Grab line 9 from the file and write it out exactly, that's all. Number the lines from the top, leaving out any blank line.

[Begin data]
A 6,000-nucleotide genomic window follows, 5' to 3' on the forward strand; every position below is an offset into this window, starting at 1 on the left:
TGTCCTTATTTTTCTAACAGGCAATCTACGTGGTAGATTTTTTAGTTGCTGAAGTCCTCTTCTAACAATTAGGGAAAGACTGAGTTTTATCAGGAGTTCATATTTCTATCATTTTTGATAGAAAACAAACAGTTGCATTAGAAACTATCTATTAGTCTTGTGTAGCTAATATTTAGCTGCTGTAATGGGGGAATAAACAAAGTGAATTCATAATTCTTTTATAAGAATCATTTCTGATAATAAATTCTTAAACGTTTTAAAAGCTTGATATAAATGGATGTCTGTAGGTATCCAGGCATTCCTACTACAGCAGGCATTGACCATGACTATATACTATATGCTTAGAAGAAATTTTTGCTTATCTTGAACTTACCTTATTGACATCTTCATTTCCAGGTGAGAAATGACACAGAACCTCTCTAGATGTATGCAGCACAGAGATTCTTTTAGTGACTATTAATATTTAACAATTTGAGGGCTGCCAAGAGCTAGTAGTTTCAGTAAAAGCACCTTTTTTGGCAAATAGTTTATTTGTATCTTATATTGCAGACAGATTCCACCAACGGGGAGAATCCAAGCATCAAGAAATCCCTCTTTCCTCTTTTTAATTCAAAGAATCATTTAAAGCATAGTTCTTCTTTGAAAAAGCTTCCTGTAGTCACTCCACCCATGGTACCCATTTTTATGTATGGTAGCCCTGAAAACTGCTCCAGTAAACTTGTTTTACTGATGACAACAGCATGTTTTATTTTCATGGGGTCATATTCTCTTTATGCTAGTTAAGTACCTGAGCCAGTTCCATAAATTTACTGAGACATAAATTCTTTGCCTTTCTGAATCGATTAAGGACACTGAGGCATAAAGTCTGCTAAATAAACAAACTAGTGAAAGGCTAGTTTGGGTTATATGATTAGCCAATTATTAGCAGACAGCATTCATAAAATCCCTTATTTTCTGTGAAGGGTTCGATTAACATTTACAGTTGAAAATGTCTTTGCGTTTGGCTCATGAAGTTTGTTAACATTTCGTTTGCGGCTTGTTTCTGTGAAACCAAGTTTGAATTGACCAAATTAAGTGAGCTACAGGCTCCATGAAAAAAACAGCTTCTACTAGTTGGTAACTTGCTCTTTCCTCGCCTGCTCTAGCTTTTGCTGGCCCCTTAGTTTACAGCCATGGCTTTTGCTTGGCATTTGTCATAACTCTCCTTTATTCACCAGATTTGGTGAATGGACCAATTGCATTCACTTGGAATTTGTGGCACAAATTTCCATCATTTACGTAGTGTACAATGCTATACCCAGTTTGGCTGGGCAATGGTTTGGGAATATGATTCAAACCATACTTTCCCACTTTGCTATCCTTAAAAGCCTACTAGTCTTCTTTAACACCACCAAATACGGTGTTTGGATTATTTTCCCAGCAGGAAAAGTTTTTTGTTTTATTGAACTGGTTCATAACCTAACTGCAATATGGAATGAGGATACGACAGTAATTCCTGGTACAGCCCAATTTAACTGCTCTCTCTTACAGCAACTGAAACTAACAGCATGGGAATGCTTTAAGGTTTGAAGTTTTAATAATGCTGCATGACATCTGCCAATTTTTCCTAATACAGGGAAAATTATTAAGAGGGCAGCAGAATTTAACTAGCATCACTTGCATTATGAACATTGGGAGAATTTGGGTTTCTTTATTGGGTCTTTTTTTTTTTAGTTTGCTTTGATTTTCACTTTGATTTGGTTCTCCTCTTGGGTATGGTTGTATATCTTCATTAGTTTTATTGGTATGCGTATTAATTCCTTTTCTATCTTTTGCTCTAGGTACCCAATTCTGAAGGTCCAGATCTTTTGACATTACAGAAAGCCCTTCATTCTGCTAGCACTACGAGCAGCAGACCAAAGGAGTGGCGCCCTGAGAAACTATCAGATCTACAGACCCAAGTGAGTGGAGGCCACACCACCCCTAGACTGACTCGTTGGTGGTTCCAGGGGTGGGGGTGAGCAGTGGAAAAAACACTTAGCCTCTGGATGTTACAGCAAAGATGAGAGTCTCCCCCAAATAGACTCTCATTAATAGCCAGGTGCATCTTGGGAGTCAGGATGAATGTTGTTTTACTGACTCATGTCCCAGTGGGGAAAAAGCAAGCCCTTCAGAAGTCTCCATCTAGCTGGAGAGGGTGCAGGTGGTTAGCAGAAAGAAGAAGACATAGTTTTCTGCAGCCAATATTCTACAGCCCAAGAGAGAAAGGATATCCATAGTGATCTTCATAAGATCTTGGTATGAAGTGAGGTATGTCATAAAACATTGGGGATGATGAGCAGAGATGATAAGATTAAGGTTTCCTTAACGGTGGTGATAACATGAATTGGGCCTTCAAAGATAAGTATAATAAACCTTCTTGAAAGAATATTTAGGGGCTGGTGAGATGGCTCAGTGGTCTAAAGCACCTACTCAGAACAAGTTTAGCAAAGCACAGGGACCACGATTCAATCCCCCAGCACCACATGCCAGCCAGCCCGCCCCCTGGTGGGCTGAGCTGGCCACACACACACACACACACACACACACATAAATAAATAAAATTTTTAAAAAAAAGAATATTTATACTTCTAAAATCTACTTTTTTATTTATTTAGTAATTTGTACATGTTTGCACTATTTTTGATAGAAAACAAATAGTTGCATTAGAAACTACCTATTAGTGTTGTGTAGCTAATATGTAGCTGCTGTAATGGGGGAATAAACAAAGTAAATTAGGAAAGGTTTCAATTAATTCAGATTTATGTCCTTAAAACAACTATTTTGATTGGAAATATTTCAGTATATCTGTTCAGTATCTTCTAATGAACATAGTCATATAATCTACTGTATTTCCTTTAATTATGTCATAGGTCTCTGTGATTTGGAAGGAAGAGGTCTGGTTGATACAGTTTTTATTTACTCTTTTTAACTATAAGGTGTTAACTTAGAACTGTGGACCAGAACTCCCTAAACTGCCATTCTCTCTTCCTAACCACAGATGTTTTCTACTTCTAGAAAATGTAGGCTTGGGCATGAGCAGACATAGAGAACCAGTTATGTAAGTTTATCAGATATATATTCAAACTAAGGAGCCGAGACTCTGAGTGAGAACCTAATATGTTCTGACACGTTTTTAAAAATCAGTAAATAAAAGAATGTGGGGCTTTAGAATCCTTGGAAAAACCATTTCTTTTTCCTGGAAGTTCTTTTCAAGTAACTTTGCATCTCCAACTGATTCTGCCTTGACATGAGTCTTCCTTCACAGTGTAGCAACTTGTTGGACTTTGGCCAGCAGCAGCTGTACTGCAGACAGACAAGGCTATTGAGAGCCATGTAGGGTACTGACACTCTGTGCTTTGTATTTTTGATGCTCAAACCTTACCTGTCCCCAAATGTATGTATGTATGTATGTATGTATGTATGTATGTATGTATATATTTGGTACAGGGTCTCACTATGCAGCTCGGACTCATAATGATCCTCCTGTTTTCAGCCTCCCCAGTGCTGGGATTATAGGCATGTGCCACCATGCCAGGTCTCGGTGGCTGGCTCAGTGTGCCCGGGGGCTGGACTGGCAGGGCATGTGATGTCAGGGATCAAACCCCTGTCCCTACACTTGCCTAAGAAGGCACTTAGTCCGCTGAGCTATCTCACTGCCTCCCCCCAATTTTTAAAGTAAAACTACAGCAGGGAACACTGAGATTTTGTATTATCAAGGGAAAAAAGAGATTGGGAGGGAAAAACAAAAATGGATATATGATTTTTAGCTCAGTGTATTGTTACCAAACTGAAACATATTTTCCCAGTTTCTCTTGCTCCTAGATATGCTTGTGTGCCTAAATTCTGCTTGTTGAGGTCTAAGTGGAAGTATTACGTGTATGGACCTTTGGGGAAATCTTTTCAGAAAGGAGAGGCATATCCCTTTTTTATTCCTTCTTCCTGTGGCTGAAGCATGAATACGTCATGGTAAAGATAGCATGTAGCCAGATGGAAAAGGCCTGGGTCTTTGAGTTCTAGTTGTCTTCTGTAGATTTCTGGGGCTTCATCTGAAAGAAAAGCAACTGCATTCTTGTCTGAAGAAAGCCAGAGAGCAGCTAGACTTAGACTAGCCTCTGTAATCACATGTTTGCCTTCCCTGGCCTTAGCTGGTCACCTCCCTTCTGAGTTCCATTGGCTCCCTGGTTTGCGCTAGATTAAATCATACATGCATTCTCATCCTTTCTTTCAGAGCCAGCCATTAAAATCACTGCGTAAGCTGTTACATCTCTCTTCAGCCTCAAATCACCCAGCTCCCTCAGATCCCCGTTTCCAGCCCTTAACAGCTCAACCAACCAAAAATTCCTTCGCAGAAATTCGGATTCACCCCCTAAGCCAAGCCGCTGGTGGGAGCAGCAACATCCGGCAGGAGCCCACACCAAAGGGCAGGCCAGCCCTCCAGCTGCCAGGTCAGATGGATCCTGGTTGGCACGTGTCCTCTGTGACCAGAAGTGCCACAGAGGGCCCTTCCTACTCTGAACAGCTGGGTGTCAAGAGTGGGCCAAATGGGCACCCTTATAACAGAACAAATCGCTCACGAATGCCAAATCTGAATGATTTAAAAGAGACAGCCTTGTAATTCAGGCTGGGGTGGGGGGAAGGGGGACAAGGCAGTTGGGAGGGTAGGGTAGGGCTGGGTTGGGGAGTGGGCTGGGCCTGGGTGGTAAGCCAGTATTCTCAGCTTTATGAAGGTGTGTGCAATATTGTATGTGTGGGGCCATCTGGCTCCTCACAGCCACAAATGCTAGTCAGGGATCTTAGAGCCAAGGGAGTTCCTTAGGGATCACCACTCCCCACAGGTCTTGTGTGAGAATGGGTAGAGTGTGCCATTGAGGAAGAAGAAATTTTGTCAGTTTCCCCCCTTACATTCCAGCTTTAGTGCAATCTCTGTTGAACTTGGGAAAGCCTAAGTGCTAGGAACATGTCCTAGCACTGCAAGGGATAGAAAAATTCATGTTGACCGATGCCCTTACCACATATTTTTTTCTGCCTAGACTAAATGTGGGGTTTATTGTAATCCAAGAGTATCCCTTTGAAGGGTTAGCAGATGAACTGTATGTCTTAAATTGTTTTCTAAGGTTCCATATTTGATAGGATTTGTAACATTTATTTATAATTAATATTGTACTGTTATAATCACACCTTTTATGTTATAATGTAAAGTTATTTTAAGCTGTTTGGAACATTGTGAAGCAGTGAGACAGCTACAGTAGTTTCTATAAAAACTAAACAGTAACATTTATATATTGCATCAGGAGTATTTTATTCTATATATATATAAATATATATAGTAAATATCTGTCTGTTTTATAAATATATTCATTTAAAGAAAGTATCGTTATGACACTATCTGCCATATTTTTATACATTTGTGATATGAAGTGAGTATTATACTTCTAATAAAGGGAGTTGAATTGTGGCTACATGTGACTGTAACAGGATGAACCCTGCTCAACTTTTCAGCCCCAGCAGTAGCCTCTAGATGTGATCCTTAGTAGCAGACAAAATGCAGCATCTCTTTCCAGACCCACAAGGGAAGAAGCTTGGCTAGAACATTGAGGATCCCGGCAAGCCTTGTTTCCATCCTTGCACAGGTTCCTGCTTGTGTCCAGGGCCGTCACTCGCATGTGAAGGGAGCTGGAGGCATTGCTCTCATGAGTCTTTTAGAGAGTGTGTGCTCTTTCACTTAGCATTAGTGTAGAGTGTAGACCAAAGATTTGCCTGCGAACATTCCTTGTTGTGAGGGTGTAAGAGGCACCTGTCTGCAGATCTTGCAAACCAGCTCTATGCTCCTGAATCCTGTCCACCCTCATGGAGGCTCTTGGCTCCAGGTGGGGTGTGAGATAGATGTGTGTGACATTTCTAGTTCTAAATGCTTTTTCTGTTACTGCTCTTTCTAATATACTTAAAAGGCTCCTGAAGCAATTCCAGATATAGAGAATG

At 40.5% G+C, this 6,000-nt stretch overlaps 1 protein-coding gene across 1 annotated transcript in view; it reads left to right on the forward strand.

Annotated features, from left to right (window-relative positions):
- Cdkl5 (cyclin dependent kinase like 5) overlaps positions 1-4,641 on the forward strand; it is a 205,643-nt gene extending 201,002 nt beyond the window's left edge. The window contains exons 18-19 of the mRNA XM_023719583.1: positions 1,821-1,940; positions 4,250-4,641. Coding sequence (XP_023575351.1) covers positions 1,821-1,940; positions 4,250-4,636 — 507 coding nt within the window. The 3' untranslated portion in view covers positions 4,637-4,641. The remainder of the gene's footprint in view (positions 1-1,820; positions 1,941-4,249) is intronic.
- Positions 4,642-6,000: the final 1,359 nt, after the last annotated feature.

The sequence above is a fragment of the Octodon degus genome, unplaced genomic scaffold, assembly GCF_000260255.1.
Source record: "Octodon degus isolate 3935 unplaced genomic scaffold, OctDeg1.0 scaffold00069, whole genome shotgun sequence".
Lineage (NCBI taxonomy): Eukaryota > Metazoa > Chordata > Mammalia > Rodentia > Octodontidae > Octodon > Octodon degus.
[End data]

Lineage (NCBI taxonomy): Eukaryota > Metazoa > Chordata > Mammalia > Rodentia > Octodontidae > Octodon > Octodon degus.